The gods do nor enter Kor, or influence the world directly with their power. Instead, they elevate mortal agents to act as an emissary between them and their faithful. In life, these mortal agents work to spread the will of their god, and recruit new worshipers to the fold. In death, their spirit merges with the Planar boundary and becomes a permanent conduit. Removed from the passage of time, they enjoy an almost perfect union with their deity, channeling Divine power to the faithful, and prayers back to their god. These conduits are called Saints.
It is possible for any mortal faithful to become a Saint, if they are directly responsible for drawing new worshipers to a god. This can lead to declarations of heresy, religious wars, and great strife among the faithful. Some gods even encourage this. For example, followers of Saints of Kord are famous for bloody schisms that thin the ranks on both sides. Kord receives prayers from both factions, through the established Saint and the new one, and is further glorified in the martial exploits of those factions. Even less warlike deities almost always benefit from schisms among their followers. The aftermath of such faction conflicts tend to make the remaining faithful much more fervent in their prayers and proselytizing.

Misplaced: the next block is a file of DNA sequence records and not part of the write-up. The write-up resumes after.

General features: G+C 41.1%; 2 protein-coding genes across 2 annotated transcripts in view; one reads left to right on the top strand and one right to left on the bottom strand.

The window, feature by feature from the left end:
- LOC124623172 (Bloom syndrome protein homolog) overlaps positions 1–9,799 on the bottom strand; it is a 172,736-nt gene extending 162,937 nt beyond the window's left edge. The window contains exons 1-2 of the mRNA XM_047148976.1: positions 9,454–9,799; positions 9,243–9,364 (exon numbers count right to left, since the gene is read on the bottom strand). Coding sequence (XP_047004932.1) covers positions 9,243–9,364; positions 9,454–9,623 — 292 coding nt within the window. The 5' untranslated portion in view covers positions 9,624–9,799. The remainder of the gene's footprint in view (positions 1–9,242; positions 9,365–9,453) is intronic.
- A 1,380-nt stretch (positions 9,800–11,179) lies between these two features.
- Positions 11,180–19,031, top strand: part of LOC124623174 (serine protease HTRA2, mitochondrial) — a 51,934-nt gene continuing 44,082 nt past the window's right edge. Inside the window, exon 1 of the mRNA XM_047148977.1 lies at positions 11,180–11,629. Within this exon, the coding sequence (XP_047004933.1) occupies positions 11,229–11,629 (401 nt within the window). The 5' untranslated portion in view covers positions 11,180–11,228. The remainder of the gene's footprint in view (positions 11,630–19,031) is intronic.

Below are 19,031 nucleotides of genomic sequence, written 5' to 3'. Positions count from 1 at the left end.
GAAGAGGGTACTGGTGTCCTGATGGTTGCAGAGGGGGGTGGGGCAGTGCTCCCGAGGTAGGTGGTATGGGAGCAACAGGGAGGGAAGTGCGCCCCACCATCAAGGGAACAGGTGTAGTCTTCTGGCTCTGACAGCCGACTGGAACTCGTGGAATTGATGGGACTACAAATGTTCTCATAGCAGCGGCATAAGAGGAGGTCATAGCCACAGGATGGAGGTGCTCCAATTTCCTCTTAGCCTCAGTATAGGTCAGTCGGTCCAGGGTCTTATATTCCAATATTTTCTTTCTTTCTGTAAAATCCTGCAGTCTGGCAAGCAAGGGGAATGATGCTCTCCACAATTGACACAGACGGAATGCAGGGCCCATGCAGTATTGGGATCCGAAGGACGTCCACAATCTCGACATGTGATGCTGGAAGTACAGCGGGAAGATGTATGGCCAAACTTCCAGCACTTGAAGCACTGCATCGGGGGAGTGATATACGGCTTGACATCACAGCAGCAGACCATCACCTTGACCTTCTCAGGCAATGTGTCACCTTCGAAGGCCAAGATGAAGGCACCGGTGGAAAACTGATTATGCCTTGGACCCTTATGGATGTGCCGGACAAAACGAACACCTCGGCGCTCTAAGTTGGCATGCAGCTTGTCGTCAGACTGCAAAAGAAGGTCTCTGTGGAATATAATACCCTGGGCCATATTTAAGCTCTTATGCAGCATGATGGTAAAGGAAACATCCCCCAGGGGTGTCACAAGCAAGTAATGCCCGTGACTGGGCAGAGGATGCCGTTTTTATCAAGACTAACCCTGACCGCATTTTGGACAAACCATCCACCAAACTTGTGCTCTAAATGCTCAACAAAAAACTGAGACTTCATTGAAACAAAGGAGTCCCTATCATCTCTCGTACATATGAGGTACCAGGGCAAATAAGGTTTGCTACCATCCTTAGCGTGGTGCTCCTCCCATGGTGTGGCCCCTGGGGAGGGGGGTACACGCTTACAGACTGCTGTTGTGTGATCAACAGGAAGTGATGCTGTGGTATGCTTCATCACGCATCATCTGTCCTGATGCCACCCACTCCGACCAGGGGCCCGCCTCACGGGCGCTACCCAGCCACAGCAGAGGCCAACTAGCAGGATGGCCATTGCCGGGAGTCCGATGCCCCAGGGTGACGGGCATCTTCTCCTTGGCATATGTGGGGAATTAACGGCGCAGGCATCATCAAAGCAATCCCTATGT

The races of Kor almost universally pray to Saints rather than gods. In fact, only Elves and Dragons pray directly to their gods, rather than to representatives. These races still venerate pious and powerful members of their species, but not as a conduit to the gods. There is a price to pay for this close relationship with the divine. Neither elves or dragons can merge with the timeless paradise that is the Planar boundary. Nor can they pass beyond to a true afterlife, until they have made a significant enough mark with their lives that others of their race revere them as great ancestors, or an ancestor already in the afterlife elevates them. They remain trapped inside the boundary as ghostly observers, aware of the passage of time, working to gain either fame or ancestral aid. If they have not made a sufficient mark in their life, then only a venerated elf or dragon can sponsor their passage to the afterlife.
This means that, while Elves and Dragons do not gain spells from their Venerated ancestors, they do cultivate relationships with them. If they die without achieving venerated status, they then appeal to their ancestors in the afterlife to aid their crossing. It is not uncommon for an Elven or Dragon ghost to spend centuries trapped in the world, working with extremely limited power to carry out tasks for a Venerated ancestor and earn favor. Among the other implications of this fact is that neither species views the death of the body as the end of life. It is just another step along the path. Elves and Dragons both have very inscrutable funerary rites, from the perspective of other races. Both races know that they might encounter the deceased again, as a ghostly echo of themselves. Often, these ghostly traces will be carrying out some mission for a venerated ancestor, hoping to curry favor. Or they are still working to build their legend to the point where those among the living begin venerate them on their own merits.